DIY Mattress Protectors

Project Week

My older kids and husband are on a trip this weekend to visit his family. I am home with the baby. Being an introvert, I treasure this alone time! Yes, I miss my kids and husband, but I also refuel at times like this. I love the quiet of the house and being able to get a few projects done that I just can’t do when everyone is home. This week, I’m doing a major “tidying.” I just finished reading, The Life-Changing Magic of Tidying Up, and I LOVED it.

As I was going through the kid’s room, the one item left in their room that I knew was toxic but just hadn’t traded out yet was their mattress protectors. Two years ago, I bought the kids new toxic-free mattresses. You can read about that here. But I had covered those super safe mattresses with typical, toxic mattress protectors. A few months ago, I had looked into buying wool ones, but they were so expensive I just couldn’t bring myself to do it. Then I read about “felting” wool blankets and making them into mattress protectors.

I got rid of the toxic mattress protectors two days ago, and I knew that meant I had to force myself to make the wool blanket kind before the kids got back. So yesterday, I hopped on Craigslist and bought 3 old wool blankets for $25 total.

Felting Wool

I didn’t have a ton of time to research felting wool, but I found one article said that you basically just wash them in hot water with detergent. Then dry them on high heat. I knew from experience (unfortunately) that wool does indeed shrink and thicken up when you wash it in hot water. So, I threw the blankets in the wash on hot. Ran it two times, and then put them in the dryer on high heat.

They actually didn’t “felt” up as much as I had hoped. I knew that wool blankets can be different. The lady I bought these from didn’t have the kind of thick plush wool blankets I had been hoping for, but I figured I’d give these a try. I think they thickened/felted up enough to be water-resistant which is all I need. I’m sure there are more complicated (and possibly more effective) ways to felt, but I didn’t want this project to take very long. I also didn’t want to spend hours researching it. So for now, this was the quick and easy method I opted for.

Then I set them outside on the garden fence to air out. Even though I’d washed them twice, they still had an old musty smell. I left them out for two days which helped tremendously.

The cream ones are thinner, but the weave seems to be way denser. So I put those on the kid’s beds. I folded them in half so that there is an extra level of protection. The dark grey one, I’ll either put on the crib mattress (folded in half) or on our queen bed. I haven’t decided yet.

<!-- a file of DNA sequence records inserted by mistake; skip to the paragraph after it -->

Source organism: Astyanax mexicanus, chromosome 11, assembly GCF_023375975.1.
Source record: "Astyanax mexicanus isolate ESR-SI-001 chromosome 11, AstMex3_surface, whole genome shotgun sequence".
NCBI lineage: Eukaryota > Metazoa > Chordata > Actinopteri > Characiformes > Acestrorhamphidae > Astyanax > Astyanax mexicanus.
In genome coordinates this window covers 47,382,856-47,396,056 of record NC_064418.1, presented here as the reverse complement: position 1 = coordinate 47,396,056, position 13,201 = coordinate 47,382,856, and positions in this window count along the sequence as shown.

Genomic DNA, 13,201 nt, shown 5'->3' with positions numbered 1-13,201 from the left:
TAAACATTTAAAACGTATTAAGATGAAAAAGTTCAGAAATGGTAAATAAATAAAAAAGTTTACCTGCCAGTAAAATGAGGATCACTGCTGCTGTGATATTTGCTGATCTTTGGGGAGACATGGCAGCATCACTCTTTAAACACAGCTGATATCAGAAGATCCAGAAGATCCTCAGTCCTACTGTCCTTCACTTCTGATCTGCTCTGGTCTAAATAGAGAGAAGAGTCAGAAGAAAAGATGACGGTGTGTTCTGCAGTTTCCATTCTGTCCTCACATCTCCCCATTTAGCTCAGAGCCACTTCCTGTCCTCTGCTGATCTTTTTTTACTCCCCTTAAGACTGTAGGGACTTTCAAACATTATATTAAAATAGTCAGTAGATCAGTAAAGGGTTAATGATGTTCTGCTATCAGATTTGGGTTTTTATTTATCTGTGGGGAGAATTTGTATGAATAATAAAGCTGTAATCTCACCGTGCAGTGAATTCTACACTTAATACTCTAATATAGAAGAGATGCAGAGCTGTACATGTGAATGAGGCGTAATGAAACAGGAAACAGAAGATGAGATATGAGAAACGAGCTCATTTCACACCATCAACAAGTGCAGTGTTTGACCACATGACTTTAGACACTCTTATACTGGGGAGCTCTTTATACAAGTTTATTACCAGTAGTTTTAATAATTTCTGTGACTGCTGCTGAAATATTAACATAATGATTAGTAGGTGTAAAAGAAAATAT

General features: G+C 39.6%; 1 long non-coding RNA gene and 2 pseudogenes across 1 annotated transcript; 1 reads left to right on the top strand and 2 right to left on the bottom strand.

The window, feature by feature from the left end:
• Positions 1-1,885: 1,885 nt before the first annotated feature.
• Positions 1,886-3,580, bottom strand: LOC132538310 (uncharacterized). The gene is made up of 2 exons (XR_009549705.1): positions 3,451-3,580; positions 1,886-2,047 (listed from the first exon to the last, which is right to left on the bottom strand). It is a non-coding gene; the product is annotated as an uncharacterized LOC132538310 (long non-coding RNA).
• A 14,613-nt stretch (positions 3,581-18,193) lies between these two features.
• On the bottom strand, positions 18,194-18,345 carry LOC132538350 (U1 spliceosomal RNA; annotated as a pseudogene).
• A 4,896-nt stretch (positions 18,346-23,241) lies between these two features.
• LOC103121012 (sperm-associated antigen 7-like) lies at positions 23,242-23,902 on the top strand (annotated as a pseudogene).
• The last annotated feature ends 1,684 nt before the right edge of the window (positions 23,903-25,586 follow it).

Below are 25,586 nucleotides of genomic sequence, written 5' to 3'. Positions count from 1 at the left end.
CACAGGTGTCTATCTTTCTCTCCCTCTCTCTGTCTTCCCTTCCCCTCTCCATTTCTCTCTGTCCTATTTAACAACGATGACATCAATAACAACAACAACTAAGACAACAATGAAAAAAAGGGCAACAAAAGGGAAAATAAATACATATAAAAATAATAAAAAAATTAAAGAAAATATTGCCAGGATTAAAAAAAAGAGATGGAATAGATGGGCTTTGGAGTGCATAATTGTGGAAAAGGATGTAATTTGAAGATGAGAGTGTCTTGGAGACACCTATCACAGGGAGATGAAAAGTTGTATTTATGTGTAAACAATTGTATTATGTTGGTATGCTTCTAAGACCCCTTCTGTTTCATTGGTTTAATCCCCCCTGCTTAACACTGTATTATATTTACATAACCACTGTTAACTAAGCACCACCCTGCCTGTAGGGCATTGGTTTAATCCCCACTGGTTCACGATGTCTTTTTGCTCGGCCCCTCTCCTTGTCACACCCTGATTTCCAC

I think I’ll still keep my eye out for the thicker wool blankets that I believe will felt better, but for now, this is a great solution. My kids aren’t allowed to have drinks in their room, and in the unlikely event that they will wet their bed, I think this wool blanket will be the perfect barrier. As a side note, wool is naturally flame resistant, antibacterial, and water-resistant… all the things they try to make synthetic mattress protectors be.

This was a fun $25 project that probably took 1-2 hours of my time, including driving to pick up the blankets, that now makes me feel so much better about how my kid’s beds are. They spend a good 10-12 hours on their beds per day. I want to make sure that it’s toxic-free, and that it’s not a place that they are breathing in harmful chemicals.


  1. Jenn Masters on April 2, 2017 at 1:01 am

    Thank you! I was just getting ready to research how to find a non-toxic mattress cover. Super appreciate you!

    • Lauren Dahl on April 2, 2017 at 1:49 am

      You’re welcome! Perfect timing 🙂

  2. Irina on December 1, 2017 at 4:22 am

    We bought the exact same mattresses you have about 5 years ago when we lived in Portland. I asked the guy who owns the store what to use for mattress protection and he suggested layering towels and few times that my kids wetted the bed it seemed to work. I’ll have to keep an eye out for wool blankets and try that too

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